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Francesca, this is the link to that paper. It is as you say, a difficult subject matter, but one that must be addressed. respectfully, Patrick
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Foe years we have come out with wonderful performances of our students, with flying colors. Indeed, the rat race competition helped our children to outperform their best.
Yet, many researches reveal the negative impact of our schools, and no actions have been taken. Students find themselves struggling in an unknown war, consequently, missing their childhood and innocence at early ages.
Are we destroying our species?
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I think besides all the things said above, one quite important role of schools is to condition children to function in society. They learn to be more or less disciplined, sit w/o moving, concentrate and listen for 45/60/90 min. depending on the system they are in. For example, I find it always very interesting to realize how conditioned my students are when we engage in a discussion in the seminars and a situation comes up where a student wants to say something and no one else talks. They still raise their hands to "ask for speaking permission", even though there is no need for it at all. In the end, it is not that surprising given the long time they have undergone schooling.
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With very few exceptions I consider the first two -nationalism and god - as almost "dead" phenomena in the Western countries. Considering welfare state, the retreat of it during the last 30 years is felt everywhere too, as G. Esping-Andersen's three welfare capitalisms models division is not so actual and important as before. Left-right political division's disappearance point to the same direction of welfare state diminishing. Who can be the political, social and cultural vehicles for the present and future Western societies?
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God and Nationalism are alive and kickin' - at least when you look at the right wing movements in most European countries. In fact, I have the impression that the crisis led to a further strengthening of right wing tendencies - take for instance Hungary or the latest elections in France. Actually, the dismantlement of the welfare state is very much a part of this tendency - right wing populism for the middle classes (heading for a bigger social stratification) and right wing extremism for the under class (hating Jews or Roma or whoever fits instead of their national elites). Maybe Hungary is in fact the model of what to expect in Europe.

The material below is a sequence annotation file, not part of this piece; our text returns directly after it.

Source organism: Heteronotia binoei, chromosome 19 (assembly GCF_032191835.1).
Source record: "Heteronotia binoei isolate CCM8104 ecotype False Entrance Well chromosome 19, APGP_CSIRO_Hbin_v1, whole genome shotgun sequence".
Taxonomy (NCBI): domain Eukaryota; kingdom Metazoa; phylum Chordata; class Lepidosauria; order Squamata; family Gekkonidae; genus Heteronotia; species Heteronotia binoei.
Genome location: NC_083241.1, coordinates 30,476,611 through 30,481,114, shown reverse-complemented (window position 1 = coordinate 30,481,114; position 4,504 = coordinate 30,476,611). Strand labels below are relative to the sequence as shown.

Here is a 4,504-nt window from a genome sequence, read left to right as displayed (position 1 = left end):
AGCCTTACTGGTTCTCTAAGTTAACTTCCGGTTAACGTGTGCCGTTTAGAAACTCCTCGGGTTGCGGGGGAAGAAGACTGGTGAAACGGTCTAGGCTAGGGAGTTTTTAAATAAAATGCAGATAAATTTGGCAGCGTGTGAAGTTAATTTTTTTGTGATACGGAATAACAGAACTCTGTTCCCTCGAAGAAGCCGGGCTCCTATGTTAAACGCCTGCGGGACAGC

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I am looking from a perspective in which the modern day democratic politics play a role in state-tribal relations....
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Branded by law by Dilip D'souza,about denotified tribes
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Study of tribal or indigenous people has been one of important element of Anthropology, but how can we justify Tribal study in today's globalized world?
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If we consider that designations like "band" and "tribe" and "chiefdom" which have been applied to societies encountered by anthropologists are analogous to other typologies, these words are merely reference points on a distribuition mapping of societies. In the models of Sahlins and Service, they may have been considered points along a continuum, but human societies are much too complex to place along a linear distrbution. Even a 4-quadrant grid may be too much of a simplification. But the essence of understanding political organization and complexity may be to understand how communities not only make decisions, but also how issues of disputes or competing interests are resolved. Who are the players? What are the rules or expectations?